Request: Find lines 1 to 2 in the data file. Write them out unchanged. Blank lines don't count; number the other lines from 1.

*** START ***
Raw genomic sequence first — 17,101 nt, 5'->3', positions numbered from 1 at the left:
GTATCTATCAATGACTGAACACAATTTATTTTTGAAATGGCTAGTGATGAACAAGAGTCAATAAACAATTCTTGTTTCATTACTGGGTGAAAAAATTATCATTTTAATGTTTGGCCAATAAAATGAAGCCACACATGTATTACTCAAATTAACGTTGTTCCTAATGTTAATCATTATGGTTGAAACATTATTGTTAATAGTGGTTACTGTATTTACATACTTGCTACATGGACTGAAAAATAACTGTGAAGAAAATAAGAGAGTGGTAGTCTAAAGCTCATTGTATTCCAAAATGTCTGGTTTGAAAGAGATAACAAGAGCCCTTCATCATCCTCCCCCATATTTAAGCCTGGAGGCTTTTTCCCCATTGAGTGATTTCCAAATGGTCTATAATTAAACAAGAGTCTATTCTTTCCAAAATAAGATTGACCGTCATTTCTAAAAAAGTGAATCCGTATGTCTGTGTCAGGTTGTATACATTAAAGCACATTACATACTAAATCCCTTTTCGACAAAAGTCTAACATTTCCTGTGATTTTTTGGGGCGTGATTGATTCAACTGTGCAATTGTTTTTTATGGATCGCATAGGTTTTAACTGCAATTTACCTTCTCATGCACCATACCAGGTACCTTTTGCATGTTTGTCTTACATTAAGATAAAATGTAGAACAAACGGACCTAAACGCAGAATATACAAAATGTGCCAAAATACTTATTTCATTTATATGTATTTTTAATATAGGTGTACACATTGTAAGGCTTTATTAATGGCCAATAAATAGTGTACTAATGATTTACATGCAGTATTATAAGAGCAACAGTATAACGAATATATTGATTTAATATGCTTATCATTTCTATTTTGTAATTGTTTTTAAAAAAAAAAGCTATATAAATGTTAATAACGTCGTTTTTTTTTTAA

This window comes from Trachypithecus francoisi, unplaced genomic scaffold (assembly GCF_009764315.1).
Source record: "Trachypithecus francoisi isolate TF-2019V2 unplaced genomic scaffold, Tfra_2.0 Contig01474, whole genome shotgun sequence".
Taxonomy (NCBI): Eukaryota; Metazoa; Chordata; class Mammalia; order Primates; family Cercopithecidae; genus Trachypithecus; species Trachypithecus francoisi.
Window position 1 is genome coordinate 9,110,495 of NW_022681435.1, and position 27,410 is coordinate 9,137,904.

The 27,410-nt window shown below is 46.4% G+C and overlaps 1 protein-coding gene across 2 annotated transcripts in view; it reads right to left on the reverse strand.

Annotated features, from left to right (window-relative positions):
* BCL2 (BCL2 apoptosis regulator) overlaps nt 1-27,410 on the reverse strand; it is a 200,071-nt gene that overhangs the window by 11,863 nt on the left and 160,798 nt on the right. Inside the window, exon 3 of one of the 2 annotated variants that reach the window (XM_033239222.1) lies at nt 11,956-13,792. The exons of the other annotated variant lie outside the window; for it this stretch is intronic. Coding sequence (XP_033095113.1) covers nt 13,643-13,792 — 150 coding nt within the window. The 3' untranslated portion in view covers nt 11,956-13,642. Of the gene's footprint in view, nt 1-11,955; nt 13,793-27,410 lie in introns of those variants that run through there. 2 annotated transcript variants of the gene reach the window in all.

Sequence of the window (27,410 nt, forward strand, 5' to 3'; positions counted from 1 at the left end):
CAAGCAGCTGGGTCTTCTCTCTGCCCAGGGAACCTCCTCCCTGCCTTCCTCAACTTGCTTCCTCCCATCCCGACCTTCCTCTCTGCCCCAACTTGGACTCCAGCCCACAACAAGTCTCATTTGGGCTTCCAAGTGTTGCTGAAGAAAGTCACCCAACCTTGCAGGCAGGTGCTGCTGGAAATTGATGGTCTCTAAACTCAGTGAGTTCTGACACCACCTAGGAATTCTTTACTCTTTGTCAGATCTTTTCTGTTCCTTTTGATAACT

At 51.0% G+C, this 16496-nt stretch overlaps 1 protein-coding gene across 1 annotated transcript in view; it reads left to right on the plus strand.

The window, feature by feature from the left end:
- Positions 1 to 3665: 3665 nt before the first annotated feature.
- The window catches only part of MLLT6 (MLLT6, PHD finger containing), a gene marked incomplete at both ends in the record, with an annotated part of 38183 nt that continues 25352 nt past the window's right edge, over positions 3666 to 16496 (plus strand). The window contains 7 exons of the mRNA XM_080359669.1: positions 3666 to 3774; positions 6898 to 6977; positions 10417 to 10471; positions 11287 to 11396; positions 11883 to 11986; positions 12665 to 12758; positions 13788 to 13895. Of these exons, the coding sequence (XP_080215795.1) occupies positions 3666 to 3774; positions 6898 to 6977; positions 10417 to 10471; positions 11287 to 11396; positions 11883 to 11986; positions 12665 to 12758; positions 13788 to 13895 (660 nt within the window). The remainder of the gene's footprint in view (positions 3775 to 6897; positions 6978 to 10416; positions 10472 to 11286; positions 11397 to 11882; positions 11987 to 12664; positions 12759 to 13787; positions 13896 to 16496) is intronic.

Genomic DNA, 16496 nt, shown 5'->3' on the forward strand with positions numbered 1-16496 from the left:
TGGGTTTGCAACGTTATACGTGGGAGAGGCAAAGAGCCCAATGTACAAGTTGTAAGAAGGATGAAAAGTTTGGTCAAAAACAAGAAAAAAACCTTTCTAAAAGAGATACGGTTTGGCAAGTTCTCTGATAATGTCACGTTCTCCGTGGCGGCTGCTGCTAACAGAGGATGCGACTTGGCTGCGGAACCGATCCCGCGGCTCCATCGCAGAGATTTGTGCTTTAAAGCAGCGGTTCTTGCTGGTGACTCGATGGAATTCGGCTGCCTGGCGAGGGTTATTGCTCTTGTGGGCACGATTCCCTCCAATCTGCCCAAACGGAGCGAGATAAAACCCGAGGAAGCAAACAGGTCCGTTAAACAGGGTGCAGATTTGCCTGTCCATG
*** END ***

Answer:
Raw genomic sequence first — 17,101 nt, 5'->3', positions numbered from 1 at the left:
GTATCTATCAATGACTGAACACAATTTATTTTTGAAATGGCTAGTGATGAACAAGAGTCAATAAACAATTCTTGTTTCATTACTGGGTGAAAAAATTATCATTTTAATGTTTGGCCAATAAAATGAAGCCACACATGTATTACTCAAATTAACGTTGTTCCTAATGTTAATCATTATGGTTGAAACATTATTGTTAATAGTGGTTACTGTATTTACATACTTGCTACATGGACTGAAAAATAACTGTGAAGAAAATAAGAGAGTGGTAGTCTAAAGCTCATTGTATTCCAAAATGTCTGGTTTGAAAGAGATAACAAGAGCCCTTCATCATCCTCCCCCATATTTAAGCCTGGAGGCTTTTTCCCCATTGAGTGATTTCCAAATGGTCTATAATTAAACAAGAGTCTATTCTTTCCAAAATAAGATTGACCGTCATTTCTAAAAAAGTGAATCCGTATGTCTGTGTCAGGTTGTATACATTAAAGCACATTACATACTAAATCCCTTTTCGACAAAAGTCTAACATTTCCTGTGATTTTTTGGGGCGTGATTGATTCAACTGTGCAATTGTTTTTTATGGATCGCATAGGTTTTAACTGCAATTTACCTTCTCATGCACCATACCAGGTACCTTTTGCATGTTTGTCTTACATTAAGATAAAATGTAGAACAAACGGACCTAAACGCAGAATATACAAAATGTGCCAAAATACTTATTTCATTTATATGTATTTTTAATATAGGTGTACACATTGTAAGGCTTTATTAATGGCCAATAAATAGTGTACTAATGATTTACATGCAGTATTATAAGAGCAACAGTATAACGAATATATTGATTTAATATGCTTATCATTTCTATTTTGTAATTGTTTTTAAAAAAAAAAGCTATATAAATGTTAATAACGTCGTTTTTTTTTTAA